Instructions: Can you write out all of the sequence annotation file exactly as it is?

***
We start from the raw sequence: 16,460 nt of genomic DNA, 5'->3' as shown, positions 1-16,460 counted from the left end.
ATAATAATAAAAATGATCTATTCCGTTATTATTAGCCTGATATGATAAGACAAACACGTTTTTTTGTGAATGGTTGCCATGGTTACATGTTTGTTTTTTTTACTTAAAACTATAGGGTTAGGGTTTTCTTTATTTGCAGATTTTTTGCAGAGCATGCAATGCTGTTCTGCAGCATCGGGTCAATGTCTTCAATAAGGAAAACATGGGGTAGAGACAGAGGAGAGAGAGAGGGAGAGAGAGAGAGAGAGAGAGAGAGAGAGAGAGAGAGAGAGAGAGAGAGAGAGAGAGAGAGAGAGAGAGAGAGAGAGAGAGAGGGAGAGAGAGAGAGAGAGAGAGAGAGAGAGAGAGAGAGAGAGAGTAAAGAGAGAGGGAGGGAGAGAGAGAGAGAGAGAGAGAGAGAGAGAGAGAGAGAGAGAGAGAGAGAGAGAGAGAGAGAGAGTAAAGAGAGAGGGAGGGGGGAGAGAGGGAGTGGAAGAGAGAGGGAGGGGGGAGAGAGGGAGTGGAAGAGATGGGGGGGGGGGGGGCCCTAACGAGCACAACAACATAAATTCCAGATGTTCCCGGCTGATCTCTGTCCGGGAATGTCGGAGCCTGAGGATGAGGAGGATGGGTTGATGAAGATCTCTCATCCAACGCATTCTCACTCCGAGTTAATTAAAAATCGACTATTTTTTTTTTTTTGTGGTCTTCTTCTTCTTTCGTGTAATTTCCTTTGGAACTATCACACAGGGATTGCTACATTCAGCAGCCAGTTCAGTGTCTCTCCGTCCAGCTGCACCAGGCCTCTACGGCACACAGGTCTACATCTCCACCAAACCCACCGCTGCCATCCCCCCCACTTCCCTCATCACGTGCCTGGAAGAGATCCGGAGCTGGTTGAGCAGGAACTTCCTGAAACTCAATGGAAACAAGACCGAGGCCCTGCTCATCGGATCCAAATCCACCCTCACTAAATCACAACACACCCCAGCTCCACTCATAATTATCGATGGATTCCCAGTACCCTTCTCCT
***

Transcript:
We start from the raw sequence: 16,460 nt of genomic DNA, 5'->3' as shown, positions 1-16,460 counted from the left end.
ATAATAATAAAAATGATCTATTCCGTTATTATTAGCCTGATATGATAAGACAAACACGTTTTTTTGTGAATGGTTGCCATGGTTACATGTTTGTTTTTTTTACTTAAAACTATAGGGTTAGGGTTTTCTTTATTTGCAGATTTTTTGCAGAGCATGCAATGCTGTTCTGCAGCATCGGGTCAATGTCTTCAATAAGGAAAACATGGGGTAGAGACAGAGGAGAGAGAGAGGGAGAGAGAGAGAGAGAGAGAGAGAGAGAGAGAGAGAGAGAGAGAGAGAGAGAGAGAGAGAGAGAGAGAGAGAGAGAGAGAGAGGGAGAGAGAGAGAGAGAGAGAGAGAGAGAGAGAGAGAGAGAGAGTAAAGAGAGAGGGAGGGAGAGAGAGAGAGAGAGAGAGAGAGAGAGAGAGAGAGAGAGAGAGAGAGAGAGAGAGAGAGAGAGTAAAGAGAGAGGGAGGGGGGAGAGAGGGAGTGGAAGAGAGAGGGAGGGGGGAGAGAGGGAGTGGAAGAGATGGGGGGGGGGGGGGCCCTAACGAGCACAACAACATAAATTCCAGATGTTCCCGGCTGATCTCTGTCCGGGAATGTCGGAGCCTGAGGATGAGGAGGATGGGTTGATGAAGATCTCTCATCCAACGCATTCTCACTCCGAGTTAATTAAAAATCGACTATTTTTTTTTTTTTGTGGTCTTCTTCTTCTTTCGTGTAATTTCCTTTGGAACTATCACACAGGGATTGCTACATTCAGCAGCCAGTTCAGTGTCTCTCCGTCCAGCTGCACCAGGCCTCTACGGCACACAGGTCTACATCTCCACCAAACCCACCGCTGCCATCCCCCCCACTTCCCTCATCACGTGCCTGGAAGAGATCCGGAGCTGGTTGAGCAGGAACTTCCTGAAACTCAATGGAAACAAGACCGAGGCCCTGCTCATCGGATCCAAATCCACCCTCACTAAATCACAACACACCCCAGCTCCACTCATAATTATCGATGGATTCCCAGTACCCTTCTCCT